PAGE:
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The Delhi High Court last month oversaw the amendment of its own RTI Rules after a writ petition was filed by a group of law students.
In a judgment passed on January 20, a bench of Chief Justice G Rohini and Justice Jayant Nath noted that the High Court had taken steps to ensure that the Delhi High Court (Right to Information) Rules, 2006 were brought in consonance with the RTI Act.
The petition was filed by Aastha Sharma, Ishwin Mehta, Kumar Shanu and Paras Jain, who are part of WHIP (Whistle for Public Interest), an organisation started to spread awareness on the right to information.
In July 2015, the students noted that the Department of Personnel and Training had requested the registrars of all high courts to harmonize their RTI Fees in consonance with the RTI Rules, 2012 as per the recommendations of the 2nd Administrative Reforms Committee. When they found that the Delhi High Court was charging high application fees, they decided to file a writ petition.
The petition challenged Rules 3 and 10 of the High Court Rules; the former provides for filing of separate applications in case of unrelated information, whereas the latter prescribes an application fee of Rs.50 and an additional Rs. 5 per page for the copies of information sought.
Moreover, the petition points out that there is no provision in the Rules that enables information to be provided free of cost to citizens who are below poverty, something that is mandated under the RTI Act.
When the matter came up for hearing last month, the bench noted that a committee dealing with issues related to right to information had already recommended a reduction of fees, as well as the insertion of a provision to make information free for BPL applicants.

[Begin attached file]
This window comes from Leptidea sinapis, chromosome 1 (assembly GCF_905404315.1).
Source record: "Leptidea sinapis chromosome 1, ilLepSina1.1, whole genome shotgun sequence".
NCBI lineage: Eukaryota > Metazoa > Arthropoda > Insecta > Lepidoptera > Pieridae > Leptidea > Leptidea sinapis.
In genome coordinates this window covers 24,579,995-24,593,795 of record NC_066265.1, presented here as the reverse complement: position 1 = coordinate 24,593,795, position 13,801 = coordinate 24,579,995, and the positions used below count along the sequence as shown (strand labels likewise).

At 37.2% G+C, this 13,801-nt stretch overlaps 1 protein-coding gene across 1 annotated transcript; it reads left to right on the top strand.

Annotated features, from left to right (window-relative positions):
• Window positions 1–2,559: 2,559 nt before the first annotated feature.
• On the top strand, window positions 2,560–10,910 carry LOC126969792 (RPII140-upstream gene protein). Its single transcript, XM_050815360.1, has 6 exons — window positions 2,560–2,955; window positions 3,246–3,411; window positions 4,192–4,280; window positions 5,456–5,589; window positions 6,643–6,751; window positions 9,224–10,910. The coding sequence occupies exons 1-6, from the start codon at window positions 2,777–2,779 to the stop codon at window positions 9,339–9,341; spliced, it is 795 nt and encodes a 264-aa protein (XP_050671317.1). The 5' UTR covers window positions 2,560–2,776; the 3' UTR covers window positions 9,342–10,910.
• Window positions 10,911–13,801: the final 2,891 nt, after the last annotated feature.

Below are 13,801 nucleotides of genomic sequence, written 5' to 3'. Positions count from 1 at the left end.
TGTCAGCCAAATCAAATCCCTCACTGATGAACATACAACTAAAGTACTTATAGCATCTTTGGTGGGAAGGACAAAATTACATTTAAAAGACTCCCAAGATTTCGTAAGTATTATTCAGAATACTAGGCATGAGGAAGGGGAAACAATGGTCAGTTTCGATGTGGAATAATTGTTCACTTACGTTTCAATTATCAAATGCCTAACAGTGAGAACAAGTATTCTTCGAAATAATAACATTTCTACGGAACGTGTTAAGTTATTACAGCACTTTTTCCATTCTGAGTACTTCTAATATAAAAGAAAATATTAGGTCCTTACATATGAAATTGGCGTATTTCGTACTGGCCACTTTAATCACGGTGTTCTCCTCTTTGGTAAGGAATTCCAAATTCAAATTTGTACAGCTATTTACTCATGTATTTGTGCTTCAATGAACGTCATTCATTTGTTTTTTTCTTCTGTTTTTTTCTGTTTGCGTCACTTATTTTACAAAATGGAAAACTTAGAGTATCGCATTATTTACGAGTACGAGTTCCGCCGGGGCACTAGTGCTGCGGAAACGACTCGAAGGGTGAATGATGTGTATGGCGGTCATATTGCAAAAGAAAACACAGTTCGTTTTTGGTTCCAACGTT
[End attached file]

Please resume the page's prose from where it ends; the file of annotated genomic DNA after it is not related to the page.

Similar changes were recommended for the Delhi District Courts (Right to Information) Rules, 2008. These recommendations were approved by the Full Court in a meeting held on January 18. As a consequence of the amendment, the application fee is now Rs. 10 and copies of information will cost Rs. 2 per page.
However, the court refused to entertain the challenge of petitioners that Rule 3 was not in conformity with the RTI Act. The judgment states,
“…the Explanation to Rule 3 requires separate applications only where more than one information which is not related to one another is sought. Apparently, the same is intended to prevent frivolous applications seeking roving inquiries into innumerable subjects.”
And they plan to challenge this in the Supreme Court. In a press release the law students commented,
“…the reasoning given by the Bench in sustaining such Rule is neither fulfilling the purpose of the Act nor contemplated by any provision of the Act itself.”
The petitioners argued in person through Paras and Kumar, while Rajiv Bansal appeared for the Registrar General of the High Court.